The F-117 Nighthawk was developed in response to the urgent national need for a jet fighter that could operate completely undetected by the enemy. In true Skunk Works fashion, it was developed rapidly and in complete secrecy.
Though far from the traditional, sleek aircraft designs preferred by Skunk Works founder Kelly Johnson, the F-117’s unique design enabled it to reflect radar waves. With its angular panels bolstered by an external coating of radar-absorbent material, the aircraft was nearly invisible to radar.
In the summer of 1975, the Defense Advanced Research Projects Agency (DARPA) held a “pole-off” competition. Skunk Work’s design demonstrated unmatched low observability and won Lockheed Skunk Works the contract for Have Blue, the stealth demonstrator that led to the F-117 Nighthawk.
DARPA awarded Skunk Works with the contract for the Nighthawk less than a year after Have Blue’s successful first flight in 1977, and a legendary partnership between the Skunk Works team and the U.S. Air Force quickly made F-117 production a reality. The first flight took place in 1981 just 31 months after the contract award, and deliveries began the following year.
The aircraft achieved initial operational capability in 1983 but was kept under the strictest of secrecy for many years. It wasn’t until 1988 that the program was publicly acknowledged, and not until 1990 that it made its first formal public appearance. By this time, the aircraft had been operational for seven years.
Noteworthy the most mind blowing fact about the F-117 is that a very unclear picture of the jet led to the creation of one of the most legendary fictional aircraft, the F-19 Stealth Fighter.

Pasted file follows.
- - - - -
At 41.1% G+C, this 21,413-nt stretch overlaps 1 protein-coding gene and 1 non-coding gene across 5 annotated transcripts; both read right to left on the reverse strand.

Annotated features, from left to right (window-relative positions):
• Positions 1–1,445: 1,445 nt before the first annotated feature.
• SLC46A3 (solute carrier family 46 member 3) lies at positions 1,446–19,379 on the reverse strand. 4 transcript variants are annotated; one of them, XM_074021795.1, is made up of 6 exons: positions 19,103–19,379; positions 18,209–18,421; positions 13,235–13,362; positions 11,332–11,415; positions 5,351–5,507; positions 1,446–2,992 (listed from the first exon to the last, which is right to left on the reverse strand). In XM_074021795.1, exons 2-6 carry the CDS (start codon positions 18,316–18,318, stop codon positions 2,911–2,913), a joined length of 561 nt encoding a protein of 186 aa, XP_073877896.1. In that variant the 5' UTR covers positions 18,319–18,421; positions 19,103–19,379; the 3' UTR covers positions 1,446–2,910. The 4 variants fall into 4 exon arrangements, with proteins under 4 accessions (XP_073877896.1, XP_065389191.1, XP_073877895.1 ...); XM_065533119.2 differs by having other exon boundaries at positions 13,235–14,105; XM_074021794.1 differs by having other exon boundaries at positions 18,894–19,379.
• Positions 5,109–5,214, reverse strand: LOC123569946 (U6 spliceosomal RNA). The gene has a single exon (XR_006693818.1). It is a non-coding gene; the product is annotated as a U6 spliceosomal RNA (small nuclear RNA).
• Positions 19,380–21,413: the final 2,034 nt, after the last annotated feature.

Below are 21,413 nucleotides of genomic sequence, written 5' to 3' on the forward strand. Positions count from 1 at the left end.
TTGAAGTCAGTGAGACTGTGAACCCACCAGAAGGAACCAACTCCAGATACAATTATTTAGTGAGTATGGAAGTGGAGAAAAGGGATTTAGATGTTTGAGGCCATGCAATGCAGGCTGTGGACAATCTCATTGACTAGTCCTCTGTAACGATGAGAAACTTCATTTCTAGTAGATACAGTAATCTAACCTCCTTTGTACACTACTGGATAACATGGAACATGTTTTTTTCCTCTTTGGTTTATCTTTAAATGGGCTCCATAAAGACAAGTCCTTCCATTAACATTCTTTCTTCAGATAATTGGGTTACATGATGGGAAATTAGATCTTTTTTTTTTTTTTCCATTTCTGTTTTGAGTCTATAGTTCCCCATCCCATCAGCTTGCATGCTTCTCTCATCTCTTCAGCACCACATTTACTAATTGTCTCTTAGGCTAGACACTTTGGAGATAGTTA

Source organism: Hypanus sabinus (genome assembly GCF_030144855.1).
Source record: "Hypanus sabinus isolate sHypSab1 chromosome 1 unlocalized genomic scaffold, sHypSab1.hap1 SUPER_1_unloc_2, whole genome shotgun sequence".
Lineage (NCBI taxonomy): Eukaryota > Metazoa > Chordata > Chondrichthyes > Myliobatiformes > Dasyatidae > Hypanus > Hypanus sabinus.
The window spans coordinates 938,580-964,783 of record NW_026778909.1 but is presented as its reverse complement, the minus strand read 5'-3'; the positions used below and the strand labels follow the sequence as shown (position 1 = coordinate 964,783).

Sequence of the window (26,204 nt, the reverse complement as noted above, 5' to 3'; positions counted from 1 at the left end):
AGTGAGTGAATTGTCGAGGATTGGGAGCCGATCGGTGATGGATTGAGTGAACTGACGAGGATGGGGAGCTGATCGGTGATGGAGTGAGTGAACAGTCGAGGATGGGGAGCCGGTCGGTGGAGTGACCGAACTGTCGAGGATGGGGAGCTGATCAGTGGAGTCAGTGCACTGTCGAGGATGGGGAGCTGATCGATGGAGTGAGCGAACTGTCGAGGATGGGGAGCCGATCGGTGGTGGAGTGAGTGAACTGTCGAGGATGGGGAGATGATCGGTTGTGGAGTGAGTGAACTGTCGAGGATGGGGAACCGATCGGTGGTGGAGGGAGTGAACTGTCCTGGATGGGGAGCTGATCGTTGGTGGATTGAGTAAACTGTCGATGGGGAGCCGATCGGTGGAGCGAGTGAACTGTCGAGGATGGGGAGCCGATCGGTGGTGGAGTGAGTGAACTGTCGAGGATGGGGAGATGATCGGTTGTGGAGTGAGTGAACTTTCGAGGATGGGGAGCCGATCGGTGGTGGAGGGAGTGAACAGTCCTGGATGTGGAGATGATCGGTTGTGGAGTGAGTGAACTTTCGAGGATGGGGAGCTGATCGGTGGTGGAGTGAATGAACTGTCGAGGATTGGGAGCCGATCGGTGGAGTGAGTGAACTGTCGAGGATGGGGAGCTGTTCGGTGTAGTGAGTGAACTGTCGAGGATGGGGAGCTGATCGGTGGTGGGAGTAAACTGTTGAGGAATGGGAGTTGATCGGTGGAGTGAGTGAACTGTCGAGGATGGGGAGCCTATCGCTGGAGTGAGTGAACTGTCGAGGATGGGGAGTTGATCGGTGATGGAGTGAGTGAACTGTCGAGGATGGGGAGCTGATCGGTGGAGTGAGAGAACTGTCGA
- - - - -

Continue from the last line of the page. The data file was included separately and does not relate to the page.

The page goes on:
Noteworthy the F-19 was based on some very unclear pictures which didn’t show the true shape of the actual plane.
Models of the F-19 Stealth Fighter started to appear in the eighties and were available from three manufacturers: Revell, Monogram, Italeri and Testor. All of them claimed that their models originated from a kit based on photos of an existing aircraft taken around Area 51.
The manufactures had decades of experience in producing highly detailed models that pilots and aerospace engineers purchased. The CBS Evening News with Dan Rather and other media discussed the models after they hit market in the mid eighties; when the real stealth aircraft crashed in California in July 1986, news stories used the model to depict it. Representative Ron Wyden asked the chairman of Lockheed Corporation why an aircraft that Congressmen could not see was sold as model aircraft.
In the meantime, the F-19 became a cult classic: it appeared in Nintendo games and in GI-Joe cartoon series. Everybody agreed it was a real plane but nobody knew the actual look, the maker and the role played by the aircraft. The cartoonist who drew the famed Buck Danny comics series depicted all three the different models of the F-19 parked on the tarmac to make fun of the fact that nobody agreed on the actual shape of the “real” aircraft.
When the F-117 was publicly revealed in November 1988 it was clear that the F-19 did not really resemble it, which no doubt pleased those working with the real, black aircraft.
However, even though the F-19 Stealth Fighter never came to existence, this one-of-a-kind aircraft that never was will always be remembered as one of the ultimate Pop-culture icons of the 1980s.
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